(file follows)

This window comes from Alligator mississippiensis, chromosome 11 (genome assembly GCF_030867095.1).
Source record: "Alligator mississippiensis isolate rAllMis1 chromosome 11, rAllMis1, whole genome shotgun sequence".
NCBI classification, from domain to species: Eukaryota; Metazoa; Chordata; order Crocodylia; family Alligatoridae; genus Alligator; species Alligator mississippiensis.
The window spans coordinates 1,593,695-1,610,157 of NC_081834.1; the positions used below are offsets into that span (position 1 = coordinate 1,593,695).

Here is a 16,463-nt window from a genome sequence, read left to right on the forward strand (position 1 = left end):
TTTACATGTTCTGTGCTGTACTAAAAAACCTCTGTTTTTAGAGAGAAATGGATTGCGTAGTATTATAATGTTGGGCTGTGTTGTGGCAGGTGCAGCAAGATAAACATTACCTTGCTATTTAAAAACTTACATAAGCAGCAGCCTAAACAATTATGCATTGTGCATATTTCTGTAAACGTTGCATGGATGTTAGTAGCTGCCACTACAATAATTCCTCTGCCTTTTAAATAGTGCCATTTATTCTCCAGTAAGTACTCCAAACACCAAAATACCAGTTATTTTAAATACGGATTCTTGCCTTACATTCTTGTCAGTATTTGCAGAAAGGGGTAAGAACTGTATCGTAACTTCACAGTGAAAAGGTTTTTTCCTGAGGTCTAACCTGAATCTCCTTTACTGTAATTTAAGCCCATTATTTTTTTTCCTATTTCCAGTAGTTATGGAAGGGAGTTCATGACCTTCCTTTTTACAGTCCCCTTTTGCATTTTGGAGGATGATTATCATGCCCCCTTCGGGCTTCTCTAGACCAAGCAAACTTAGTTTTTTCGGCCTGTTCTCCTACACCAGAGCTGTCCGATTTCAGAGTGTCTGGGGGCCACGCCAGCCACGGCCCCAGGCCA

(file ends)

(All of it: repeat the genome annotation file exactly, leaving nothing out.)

This window comes from Alligator mississippiensis, chromosome 11 (genome assembly GCF_030867095.1).
Source record: "Alligator mississippiensis isolate rAllMis1 chromosome 11, rAllMis1, whole genome shotgun sequence".
NCBI classification, from domain to species: Eukaryota; Metazoa; Chordata; order Crocodylia; family Alligatoridae; genus Alligator; species Alligator mississippiensis.
The window spans coordinates 1,593,695-1,610,157 of NC_081834.1; the positions used below are offsets into that span (position 1 = coordinate 1,593,695).

Here is a 16,463-nt window from a genome sequence, read left to right on the forward strand (position 1 = left end):
TTTACATGTTCTGTGCTGTACTAAAAAACCTCTGTTTTTAGAGAGAAATGGATTGCGTAGTATTATAATGTTGGGCTGTGTTGTGGCAGGTGCAGCAAGATAAACATTACCTTGCTATTTAAAAACTTACATAAGCAGCAGCCTAAACAATTATGCATTGTGCATATTTCTGTAAACGTTGCATGGATGTTAGTAGCTGCCACTACAATAATTCCTCTGCCTTTTAAATAGTGCCATTTATTCTCCAGTAAGTACTCCAAACACCAAAATACCAGTTATTTTAAATACGGATTCTTGCCTTACATTCTTGTCAGTATTTGCAGAAAGGGGTAAGAACTGTATCGTAACTTCACAGTGAAAAGGTTTTTTCCTGAGGTCTAACCTGAATCTCCTTTACTGTAATTTAAGCCCATTATTTTTTTTCCTATTTCCAGTAGTTATGGAAGGGAGTTCATGACCTTCCTTTTTACAGTCCCCTTTTGCATTTTGGAGGATGATTATCATGCCCCCTTCGGGCTTCTCTAGACCAAGCAAACTTAGTTTTTTCGGCCTGTTCTCCTACACCAGAGCTGTCCGATTTCAGAGTGTCTGGGGGCCACGCCAGCCACGGCCCCAGGCCA